The Motley Fool Discussion Boards
Social Clubs / Deranged Monkey Criticism
|Subject: Re: Let the Game Begin!||Date: 7/8/2013 2:40 PM|
|Author: EightTrack3||Number: 17612 of 22307|
Large-cap, US, one biz segment, diverse customers, predictable w/high barriers to entry.
What's your pick?
Apollo Global Management (APO). A bit less than $10 billion market cap; please note that APO is a publicly-traded partnership that issues K-1 to its limited partners (shareholders). Due to its production of UBTI (unrelated business taxable income) this is not a suitable investment for tax-deferred vehicles.
APO is currently trading at $23.34 per share.
What does it do?
APO is an alternative asset manager. It has three lines of business: private equity investment, credit products, and real estate. Approximately $114 billion in AUM.
What's the difference between your plain-vanilla asset manager and alternative asset managers?
At the risk of oversimplification, plain vanilla asset managers receive a set percentage on their assets under management. Alt asset managers receive a set fee (1-2%) and "carry" on certain products above a hurdle rate (for example, 20% above a 8% return).
APO management has stated that they intend to pay out "available cash flow" which is all cash flow generated after the needs of the business.
Owner-operator management that owns 60+ percent of the business. Three founding partners: Leon Black (not Leon Kass), Josh Harris, and Mark Rowan. Started in 1990; partners came from Drexel Burnham, which explains value-orientation and credit focus.
The three partners receive base salary of $100,000 each and most of their compensation comes from distributions from their AOG units. AOG units have additional voting powers than the publicly traded Class A units but the economic rewards are similar (exception are some tax implications, particularly if Apollo is forced to covert from partnership to corporate status).
End result is that you have an engaged management with incentives largely aligned with small shareholders in a normal world. Besides tax implications, upper management would not have to personally repay much of their 'carry' income in the case of a massive reversal. As APO adopts Method 2 accounting (OAK uses Method 1), this is a potential downside in a 2008-2009 meltdown. FIG had to reverse carry income and the stock collapsed.
Where's the value?
Alternative asset managers, imho, are not being properly valued by the market. Perhaps because the same analysts that cover traditional asset managers cover alt managers, there is a tendency to use the same metrics. Also, due to slight differences in reporting standards: Method 1 versus Method 2, "European waterfalls" for carry income distribution determination, there is a complexity discount - at the moment.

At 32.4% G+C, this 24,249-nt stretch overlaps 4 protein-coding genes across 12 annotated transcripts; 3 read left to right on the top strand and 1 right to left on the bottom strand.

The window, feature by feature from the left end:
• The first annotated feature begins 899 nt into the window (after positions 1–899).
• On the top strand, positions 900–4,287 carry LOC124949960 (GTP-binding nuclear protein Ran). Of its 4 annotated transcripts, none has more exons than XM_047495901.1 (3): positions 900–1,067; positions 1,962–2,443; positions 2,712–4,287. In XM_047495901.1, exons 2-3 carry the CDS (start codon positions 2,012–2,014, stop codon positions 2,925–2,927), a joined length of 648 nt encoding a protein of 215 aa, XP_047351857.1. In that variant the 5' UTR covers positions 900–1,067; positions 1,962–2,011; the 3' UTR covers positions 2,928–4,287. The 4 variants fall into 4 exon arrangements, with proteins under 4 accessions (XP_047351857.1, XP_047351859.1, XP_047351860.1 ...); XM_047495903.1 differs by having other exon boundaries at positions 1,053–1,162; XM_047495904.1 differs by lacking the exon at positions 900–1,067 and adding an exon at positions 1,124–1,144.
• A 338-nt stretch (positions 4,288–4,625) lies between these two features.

Alt managers have two income streams. Analysts want to slap a multiple of the fee income (example 15x) and a much smaller multiple on the carry income. Because the carry income is a) variable as the market moves up and down, b) difficult if not impossible to predict when it will be distributed, c) a new form of income for analysts to deal (few public cycles to compare with) it is being heavily discounted to the level of 4x or so.
My argument is that fee income should receive a HIGHER multiple than traditional asset managers because in most cases AUM is locked up for years or permanent in minor cases. Secondly, since alt managers control the buy-and-sell timing, and because we have long-term management with a history of success, we should not discount carry income so drastically.
Indeed, APO is in the process of liquidating some of its private equity investments so distributions may be strong in the near-term if the market stays at this level.
APO is growing assets in its credit segment nicely, and that segment and real estate offer good opportunity for AUM growth. Private equity does not scale as well although the carry income is substantially dependent on private equity returns.
APO tries to invest at 6x EBITDA and sell at 9x EBITDA and capture additional gains from improvements to the business while under ownership. Timing of the sales, and therefore distributions, is up to APO partners.
Joshua Harris (one of the founding partners) believes that APO can generate $3-4 per share in cash distributions annually over the economic cycle. Some years less, some years more. I think we're entering a 'more' time period now and the combination of additional asset growth, powerful distributions, and an analyst reevaluation of the alt manager model is going to create nice upside.
Of course, do your own due diligence and my APO position may change at any time.
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